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Car lobby: Trump will ‘put a stamp’ on driverless rules

Keith Laing
Detroit News Washington Bureau

Washington — The group that lobbies for automakers in Washington predicted Tuesday that president-elect Donald Trump will “put a stamp” on proposed regulations for self-driving cars.

Alliance of Automobile Manufacturers president Mitch Bainwol said Trump is likely to keep in place the Obama administration’s proposed self-driving guidelines that call for automakers and technology companies to voluntarily report on testing and safety of autonomous cars to federal regulators before the cars are sold to the public.

“We fully expect the Trump administration to put a stamp on this policy,” he said in testimony before the U.S. House Energy and Commerce Committee. “Congress ought to as well.”

The Transportation Department’s proposed self-driving rules focus on a set of 15 guidelines for automakers and technology companies. Before self-driving cars are allowed on U.S. roads, automakers would be required to report how they were tested, how the systems work and what happens if those systems fail.

Safety advocates are concerned Trump will put the brakes on the standards in an effort to reduce the number of federal regulations that are impacting businesses.

Bainwol’s group represents Fiat Chrysler Automobiles, Ford Motor Co., General Motors Co., BMW Group, Jaguar Land Rover, Mazda, Mercedes-Benz USA, Mitsubishi Motors, Porsche, Toyota, Volkswagen Group of America and Volvo Car USA in Washington. He said the federal government is going to have to play a role in regulating development of self-driving cars.

“The feds have traditionally regulated the car; the states the driver,” he told the panel. “With autonomy, the car is driver, and that in essence creates static between federal and states’ obligations.”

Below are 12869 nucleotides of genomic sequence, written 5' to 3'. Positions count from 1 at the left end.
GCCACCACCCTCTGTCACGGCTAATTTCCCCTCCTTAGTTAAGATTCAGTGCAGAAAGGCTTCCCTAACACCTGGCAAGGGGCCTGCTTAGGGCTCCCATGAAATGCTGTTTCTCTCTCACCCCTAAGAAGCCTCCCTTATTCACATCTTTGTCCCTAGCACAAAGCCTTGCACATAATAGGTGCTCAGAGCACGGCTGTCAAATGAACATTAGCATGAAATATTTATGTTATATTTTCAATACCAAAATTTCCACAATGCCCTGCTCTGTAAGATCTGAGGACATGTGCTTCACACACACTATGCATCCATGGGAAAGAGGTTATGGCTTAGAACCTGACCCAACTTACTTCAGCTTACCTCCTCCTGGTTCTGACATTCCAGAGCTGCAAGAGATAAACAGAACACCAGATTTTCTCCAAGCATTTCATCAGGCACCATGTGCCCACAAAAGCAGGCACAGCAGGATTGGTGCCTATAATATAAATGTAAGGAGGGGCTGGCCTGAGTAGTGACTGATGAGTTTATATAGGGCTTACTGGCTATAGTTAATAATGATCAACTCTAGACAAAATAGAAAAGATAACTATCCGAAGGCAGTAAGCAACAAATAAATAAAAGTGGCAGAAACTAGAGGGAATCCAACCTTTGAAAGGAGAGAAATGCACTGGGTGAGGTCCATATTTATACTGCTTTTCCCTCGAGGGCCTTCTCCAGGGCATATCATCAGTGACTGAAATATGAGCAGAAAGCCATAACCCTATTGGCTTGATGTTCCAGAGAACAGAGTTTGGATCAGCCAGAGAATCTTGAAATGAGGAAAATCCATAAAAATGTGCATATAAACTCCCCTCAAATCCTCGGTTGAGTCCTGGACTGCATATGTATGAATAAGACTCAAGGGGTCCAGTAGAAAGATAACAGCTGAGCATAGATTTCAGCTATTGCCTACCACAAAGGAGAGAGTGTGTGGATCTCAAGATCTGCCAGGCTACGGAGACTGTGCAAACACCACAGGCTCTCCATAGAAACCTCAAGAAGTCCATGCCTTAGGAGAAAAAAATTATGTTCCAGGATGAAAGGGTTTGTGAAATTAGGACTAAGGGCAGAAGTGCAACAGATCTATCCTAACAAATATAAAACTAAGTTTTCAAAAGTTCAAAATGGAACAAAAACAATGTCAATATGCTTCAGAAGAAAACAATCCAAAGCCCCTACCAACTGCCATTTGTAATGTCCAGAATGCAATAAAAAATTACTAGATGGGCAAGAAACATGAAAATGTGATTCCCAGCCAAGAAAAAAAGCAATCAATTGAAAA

Other advocates for autonomous vehicles also sought to defend the Obama administration’s proposed self-driving rules on Tuesday.

“For 50 years, our approach has largely been reactive. NHTSA has prescribed safety standards, and then responds to problems as they arise,” outgoing National Highway Traffic Safety Administration chief Mark Rosekind said to members of the Republican-led panel.

“A traditional approach to regulating these new technologies would be to engage solely in rule-making process, writing new regulations that prescribe specific standards, and typically take years to take effect,” he continued. “Our view is that approach would be slow. It would stymie innovation and it would stall the introduction of these new safety technologies.”

Lawmakers on the panel agreed that self-driving cars could potentially bring down the number of accidents, but they questioned how close the technology is to be ready for the mass market.

“Our job is to be really smart and identify a path forward where the government can provide a cop on the beat for the industry and respond quickly where safety incidents arise,” Rep. Michael Burgess, R-Texas, said. “But we cannot let government paralyze the very innovation that promises to make us safer.”

Democrats, meanwhile, pressed for NHTSA to continue playing a big role in regulation of self-driving cars.

“A car without a human driver could be an exciting development, or a frightening proposition,” Rep. Jan Schakowsky, D-Ill., said. “Which one it is depends on whether we take the correct approach to the development of this technology.”

Michigan Department of Transportation Director Kirk Steudle touted legislation that was approved by the state Legislature last week that paves the way for companies to roll out autonomous cars on Michigan’s roads with few limits.

He told the panel, “Chiefly, the bills do these things: They allow for complete autonomous operations on any road at any time without a special license; they allow for truck platooning; they allow on-demand automated networks, which are driverless Ubers (and) driverless Lyfts; and it creates a council on future mobility made up of industry participants from a broad range.”

Gary Shapiro, president and CEO of the Consumer Technology Association, said the auto industry is ripe for disruption in the form of self-driving cars.

“Our member companies are fundamentally revolutionizing the transportation network and are well on the way to making self-driving vehicles a reality,” he said. “Perfection may be an unreachable goal, but any significant improvement over the status quo of 35,000 annual deaths should be welcome.”

klaing@detroitnews.com

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Twitter: @Keith_Laing